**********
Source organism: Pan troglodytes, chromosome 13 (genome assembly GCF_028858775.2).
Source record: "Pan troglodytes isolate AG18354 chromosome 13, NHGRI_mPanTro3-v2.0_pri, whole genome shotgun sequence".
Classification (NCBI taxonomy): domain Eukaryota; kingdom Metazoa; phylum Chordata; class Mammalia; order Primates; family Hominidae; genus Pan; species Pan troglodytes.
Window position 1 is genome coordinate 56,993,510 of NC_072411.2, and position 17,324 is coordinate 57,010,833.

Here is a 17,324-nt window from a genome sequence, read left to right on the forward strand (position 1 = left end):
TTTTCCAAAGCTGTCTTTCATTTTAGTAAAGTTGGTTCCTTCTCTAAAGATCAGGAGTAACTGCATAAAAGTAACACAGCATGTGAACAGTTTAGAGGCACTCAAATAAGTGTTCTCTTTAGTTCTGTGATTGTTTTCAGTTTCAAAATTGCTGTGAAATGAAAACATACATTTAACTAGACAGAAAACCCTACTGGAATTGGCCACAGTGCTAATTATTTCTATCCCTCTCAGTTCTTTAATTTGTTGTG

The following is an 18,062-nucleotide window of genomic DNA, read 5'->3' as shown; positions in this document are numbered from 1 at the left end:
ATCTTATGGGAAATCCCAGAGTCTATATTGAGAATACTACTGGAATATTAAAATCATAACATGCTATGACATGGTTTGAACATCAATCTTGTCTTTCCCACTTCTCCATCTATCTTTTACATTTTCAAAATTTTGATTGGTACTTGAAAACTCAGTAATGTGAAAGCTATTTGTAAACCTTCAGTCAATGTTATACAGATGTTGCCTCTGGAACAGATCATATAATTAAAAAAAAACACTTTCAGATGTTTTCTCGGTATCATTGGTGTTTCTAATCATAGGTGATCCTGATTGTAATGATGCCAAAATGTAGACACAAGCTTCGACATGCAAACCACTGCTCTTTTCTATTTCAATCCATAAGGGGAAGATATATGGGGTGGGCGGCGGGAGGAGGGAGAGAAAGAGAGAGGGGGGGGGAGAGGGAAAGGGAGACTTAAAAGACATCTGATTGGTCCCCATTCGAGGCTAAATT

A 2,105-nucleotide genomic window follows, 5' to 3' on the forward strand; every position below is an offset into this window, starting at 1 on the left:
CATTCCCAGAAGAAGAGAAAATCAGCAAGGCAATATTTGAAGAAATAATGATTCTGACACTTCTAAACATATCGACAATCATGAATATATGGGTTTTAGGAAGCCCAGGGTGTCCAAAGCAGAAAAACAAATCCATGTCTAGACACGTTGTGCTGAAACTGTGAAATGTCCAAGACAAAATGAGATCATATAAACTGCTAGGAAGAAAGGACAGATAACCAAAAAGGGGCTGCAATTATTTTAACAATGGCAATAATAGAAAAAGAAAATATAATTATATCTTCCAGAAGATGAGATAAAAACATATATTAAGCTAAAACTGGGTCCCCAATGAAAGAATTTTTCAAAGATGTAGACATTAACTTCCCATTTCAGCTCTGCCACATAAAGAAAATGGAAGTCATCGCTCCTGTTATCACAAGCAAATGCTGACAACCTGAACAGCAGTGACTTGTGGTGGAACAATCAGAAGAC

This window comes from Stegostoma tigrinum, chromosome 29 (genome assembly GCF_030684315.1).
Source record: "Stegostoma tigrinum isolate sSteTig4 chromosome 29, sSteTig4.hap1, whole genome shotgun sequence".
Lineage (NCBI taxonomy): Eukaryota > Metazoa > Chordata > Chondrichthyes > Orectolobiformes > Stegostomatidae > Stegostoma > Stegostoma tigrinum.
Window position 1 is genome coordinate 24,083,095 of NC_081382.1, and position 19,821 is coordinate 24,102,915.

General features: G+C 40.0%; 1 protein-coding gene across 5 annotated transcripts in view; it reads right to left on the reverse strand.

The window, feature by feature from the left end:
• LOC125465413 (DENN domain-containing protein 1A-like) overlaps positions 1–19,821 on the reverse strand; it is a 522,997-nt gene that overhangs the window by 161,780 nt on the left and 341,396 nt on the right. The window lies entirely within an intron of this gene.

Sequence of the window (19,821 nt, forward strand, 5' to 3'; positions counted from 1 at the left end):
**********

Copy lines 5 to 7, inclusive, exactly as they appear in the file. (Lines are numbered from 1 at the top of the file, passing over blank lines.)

Here is a 17,324-nt window from a genome sequence, read left to right on the forward strand (position 1 = left end):
TTTTCCAAAGCTGTCTTTCATTTTAGTAAAGTTGGTTCCTTCTCTAAAGATCAGGAGTAACTGCATAAAAGTAACACAGCATGTGAACAGTTTAGAGGCACTCAAATAAGTGTTCTCTTTAGTTCTGTGATTGTTTTCAGTTTCAAAATTGCTGTGAAATGAAAACATACATTTAACTAGACAGAAAACCCTACTGGAATTGGCCACAGTGCTAATTATTTCTATCCCTCTCAGTTCTTTAATTTGTTGTG

The following is an 18,062-nucleotide window of genomic DNA, read 5'->3' as shown; positions in this document are numbered from 1 at the left end: